The applicant must be a member of BARS; if this is not the case, membership is available on the BARS website:


How do I apply?

Please send us:

  1. A statement of no more than 300 words describing how the conference contributes to Romantic-period studies.
  2. The draft call for papers (no more than 500 words).
  3. An outline budget, detailing the amount requested and the use to which it would be put.

Send the information to the BARS Secretary, Helen Stark (


What is the closing date?

There is no closing date. We take applications throughout the year.


What are the conditions?

We require that you:

  1. Acknowledge BARS’ support on all promotional material (e.g. website and programme), including the BARS logo which will be supplied.
  2. Provide a brief conference report for the BARS Blog within six weeks of the conference taking place.
  3. Claim all money awarded by December 1st in the year that the money is awarded.


How will I know whether I have been successful?

The Secretary will notify you by email with the outcome of your application, normally within two weeks. If your application is successful you will be issued with a cheque by the Treasurer.

CfP: Pacific Ancient and Modern Language Association Conference panel: The Strange Place of Ecocriticism

Please see below for a call for panellists from Dewey W. Hall.

Pacific Ancient and Modern Language Association  

PAMLA 116th Annual Conference November 11-13, 2016

Panel Chair:             Dewey W. Hall, Professor of English

Affiliation:                California State Polytechnic University, Pomona


Session Title:           “The Strange Place of Ecocriticism: The Material as Cultural Artifact?”

Site:                            PAMLA 2016 at the Westin Hotel, Pasadena, CA.

Submit Proposal to

Deadline:                  June 10, 2016


The strange place of ecocritical discourse concerns the question of the materiality of nature as cultural artifact, or not. Paper topics for the panel may include writers as case studies to address the topic such as: Charlotte Smith, Wordsworth, Keats, Clare, Thoreau, Emerson, Dickinson, Heaney, Lowell, Bishop, Berry among others.

Panel Proposal:      

Lawrence Buell’s The Future of Environmental Criticism (2005) states, “The emergence of contemporary environmental criticism is in part the story of an evolution from imaging life-in-place as deference to the claims of (natural) environment toward an understanding of place-making as a culturally inflected process in which nature and culture must be seen as a mutuality rather than as separable domains” (67, emphasis mine). Accordingly, Buell identifies two place-holders within the polemic of what he calls “environmental criticism”: “life-in-place” referring to the actual, natural, physical, and material aspects in the environment; and “place-making” indicating the cultural, socially-constructed, and often political aspects involved in what Andrew J. Hubbell has called “cultural ecology.” On one hand, a redwood stands tall and majestic as a host for fern in a biome, as John Muir observed. On the other hand, that same redwood is part of Muir Woods National Monument authorized to preserve the redwoods.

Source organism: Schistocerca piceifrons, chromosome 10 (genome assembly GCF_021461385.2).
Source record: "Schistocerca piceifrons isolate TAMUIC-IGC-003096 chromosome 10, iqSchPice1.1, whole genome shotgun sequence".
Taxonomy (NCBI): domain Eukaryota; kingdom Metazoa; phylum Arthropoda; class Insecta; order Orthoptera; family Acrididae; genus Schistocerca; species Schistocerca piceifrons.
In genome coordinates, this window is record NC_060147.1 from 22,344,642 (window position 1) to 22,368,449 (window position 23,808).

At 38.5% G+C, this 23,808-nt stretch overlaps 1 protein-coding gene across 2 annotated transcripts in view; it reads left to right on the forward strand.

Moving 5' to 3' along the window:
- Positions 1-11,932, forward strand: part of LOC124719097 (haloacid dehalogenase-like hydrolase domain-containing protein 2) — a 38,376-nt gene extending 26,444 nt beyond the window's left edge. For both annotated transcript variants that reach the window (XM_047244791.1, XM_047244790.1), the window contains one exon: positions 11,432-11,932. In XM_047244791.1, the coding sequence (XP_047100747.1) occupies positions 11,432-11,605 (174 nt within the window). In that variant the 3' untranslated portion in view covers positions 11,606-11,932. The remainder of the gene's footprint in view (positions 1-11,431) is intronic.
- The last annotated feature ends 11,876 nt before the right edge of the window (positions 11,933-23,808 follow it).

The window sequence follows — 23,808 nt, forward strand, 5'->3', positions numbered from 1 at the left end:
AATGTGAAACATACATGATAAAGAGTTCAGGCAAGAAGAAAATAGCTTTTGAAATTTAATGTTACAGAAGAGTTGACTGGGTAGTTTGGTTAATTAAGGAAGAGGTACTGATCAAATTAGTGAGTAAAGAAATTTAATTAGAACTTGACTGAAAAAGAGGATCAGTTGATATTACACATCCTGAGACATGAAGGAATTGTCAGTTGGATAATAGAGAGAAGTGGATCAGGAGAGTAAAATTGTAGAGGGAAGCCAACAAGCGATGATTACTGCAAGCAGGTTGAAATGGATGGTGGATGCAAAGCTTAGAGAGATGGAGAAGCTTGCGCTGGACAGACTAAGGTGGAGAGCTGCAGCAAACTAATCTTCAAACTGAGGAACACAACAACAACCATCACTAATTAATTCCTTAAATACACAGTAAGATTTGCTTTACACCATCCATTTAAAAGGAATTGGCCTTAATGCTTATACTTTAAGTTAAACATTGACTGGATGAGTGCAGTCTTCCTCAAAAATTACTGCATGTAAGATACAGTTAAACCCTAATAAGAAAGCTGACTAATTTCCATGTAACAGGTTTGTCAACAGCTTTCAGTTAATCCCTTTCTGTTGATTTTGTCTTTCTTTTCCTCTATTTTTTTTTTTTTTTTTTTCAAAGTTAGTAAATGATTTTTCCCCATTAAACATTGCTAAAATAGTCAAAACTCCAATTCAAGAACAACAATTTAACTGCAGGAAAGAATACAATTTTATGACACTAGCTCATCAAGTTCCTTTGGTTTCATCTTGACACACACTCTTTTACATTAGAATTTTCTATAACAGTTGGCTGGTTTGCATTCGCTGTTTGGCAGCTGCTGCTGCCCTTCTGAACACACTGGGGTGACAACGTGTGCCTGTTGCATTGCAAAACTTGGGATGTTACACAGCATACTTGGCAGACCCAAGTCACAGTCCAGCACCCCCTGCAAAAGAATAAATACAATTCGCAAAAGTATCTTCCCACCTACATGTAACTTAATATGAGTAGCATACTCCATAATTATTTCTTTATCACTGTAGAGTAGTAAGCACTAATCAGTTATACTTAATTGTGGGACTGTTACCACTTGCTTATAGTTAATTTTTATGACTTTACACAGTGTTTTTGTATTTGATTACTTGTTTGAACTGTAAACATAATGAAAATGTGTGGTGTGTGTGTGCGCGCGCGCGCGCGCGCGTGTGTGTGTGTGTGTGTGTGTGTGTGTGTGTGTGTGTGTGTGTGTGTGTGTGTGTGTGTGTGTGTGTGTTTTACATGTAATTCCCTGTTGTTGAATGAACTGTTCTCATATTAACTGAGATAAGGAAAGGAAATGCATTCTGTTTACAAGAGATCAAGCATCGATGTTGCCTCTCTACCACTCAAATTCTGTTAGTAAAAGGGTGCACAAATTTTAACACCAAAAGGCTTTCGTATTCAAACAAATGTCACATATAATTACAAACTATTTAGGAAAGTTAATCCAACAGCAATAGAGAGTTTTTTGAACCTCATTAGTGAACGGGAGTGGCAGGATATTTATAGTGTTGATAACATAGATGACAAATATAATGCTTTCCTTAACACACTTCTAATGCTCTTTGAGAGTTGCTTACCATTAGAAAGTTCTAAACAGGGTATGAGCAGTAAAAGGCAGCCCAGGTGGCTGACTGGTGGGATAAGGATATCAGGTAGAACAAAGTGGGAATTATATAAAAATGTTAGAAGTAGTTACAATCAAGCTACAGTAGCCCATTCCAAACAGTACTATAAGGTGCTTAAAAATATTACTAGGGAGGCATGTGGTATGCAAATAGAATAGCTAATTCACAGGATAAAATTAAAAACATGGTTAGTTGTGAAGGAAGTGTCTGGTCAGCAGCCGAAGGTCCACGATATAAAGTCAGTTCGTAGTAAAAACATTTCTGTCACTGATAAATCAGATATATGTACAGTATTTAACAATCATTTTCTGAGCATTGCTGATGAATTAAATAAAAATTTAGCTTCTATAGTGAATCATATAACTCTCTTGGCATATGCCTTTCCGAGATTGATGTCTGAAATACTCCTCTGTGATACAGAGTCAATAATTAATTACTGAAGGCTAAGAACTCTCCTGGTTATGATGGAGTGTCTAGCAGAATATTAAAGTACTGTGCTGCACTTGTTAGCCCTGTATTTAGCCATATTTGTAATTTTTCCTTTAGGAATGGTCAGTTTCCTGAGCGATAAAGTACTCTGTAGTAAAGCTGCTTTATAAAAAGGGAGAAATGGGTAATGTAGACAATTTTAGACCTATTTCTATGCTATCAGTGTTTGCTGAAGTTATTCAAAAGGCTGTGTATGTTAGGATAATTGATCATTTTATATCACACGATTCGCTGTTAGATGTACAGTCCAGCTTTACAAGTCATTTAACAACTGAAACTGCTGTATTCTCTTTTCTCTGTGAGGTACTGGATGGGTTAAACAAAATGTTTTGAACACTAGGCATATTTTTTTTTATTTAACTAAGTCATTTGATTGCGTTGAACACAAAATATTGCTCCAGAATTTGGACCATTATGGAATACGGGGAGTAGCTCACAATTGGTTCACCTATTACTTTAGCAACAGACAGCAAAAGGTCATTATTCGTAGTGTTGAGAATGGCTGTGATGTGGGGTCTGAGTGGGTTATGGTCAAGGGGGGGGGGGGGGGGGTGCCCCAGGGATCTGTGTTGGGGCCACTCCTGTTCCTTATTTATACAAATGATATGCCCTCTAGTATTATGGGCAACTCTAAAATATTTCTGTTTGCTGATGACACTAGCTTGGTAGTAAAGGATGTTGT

The panel session invites paper proposals that take up discussion about the strange place of ecocritical discourse concerning the question of the materiality of nature as cultural artifact, or not, often represented through the production of articles, monographs, and editions. Papers may be interdisciplinary, transhistorical, transatlantic, or, more broadly, transnational.

‘On This Day’, Fictionalising 1816: A Treacherous Likeness

Lynn Shepherd is the author of A Treacherous Likeness, a fictionalisation of the lives of the Shelleys. The novel was one of Kirkus Reviews’ 100 Best Fiction Books for 2013, and a BBC History magazine historical novel for that year.

Today for the ‘On This Day’ series we include an extract from Lynn Shepherd’s novel to mark 200 years since the 3rd May 1816, the day when Percy Bysshe Shelley left for the continent with Mary Godwin (later Shelley) and Claire Clairmont. This journey was the start of their second expedition to Europe, and would lead to the infamous summer spent by Lake Geneva with Lord Byron.

The story of A Treacherous Likeness includes an account of the summer of 1816, in the form of a ‘long lost’ journal written by Claire. The following is an edited extract of that section of the novel, which has been reproduced by kind permission of Penguin Random House and Constable & Robinson.


Fictionalising 1816: A Treacherous Likeness by Lynn Shepherd

treacherouslikeness copy

I do not remember, now, what first led us to talk of ghosts. No one could have known what would eventually come of it, and in any case it was entirely natural that our thoughts should tend in such a morbid direction, with the unquiet shadows cast by the guttering candles, and the wind howling about the walls like a banshee. I do recollect Byron coming down one night with a book of old German horror stories, and taking great delight in declaiming them to us in a loud and lurid voice. Shelley was in a state of the most excited animation, talking – babbling even – of how he had tried to raise ghosts when a boy and had once sat up all night in a charnel-house, reciting from a book of spells and hoping to see a ghastly spectre rise from the heaps of dry old bones. It sounded childish, spoken in that shrill, high-pitched tone that always came upon him in agitation, and I could see the sardonic sneer once again on the doctor’s face.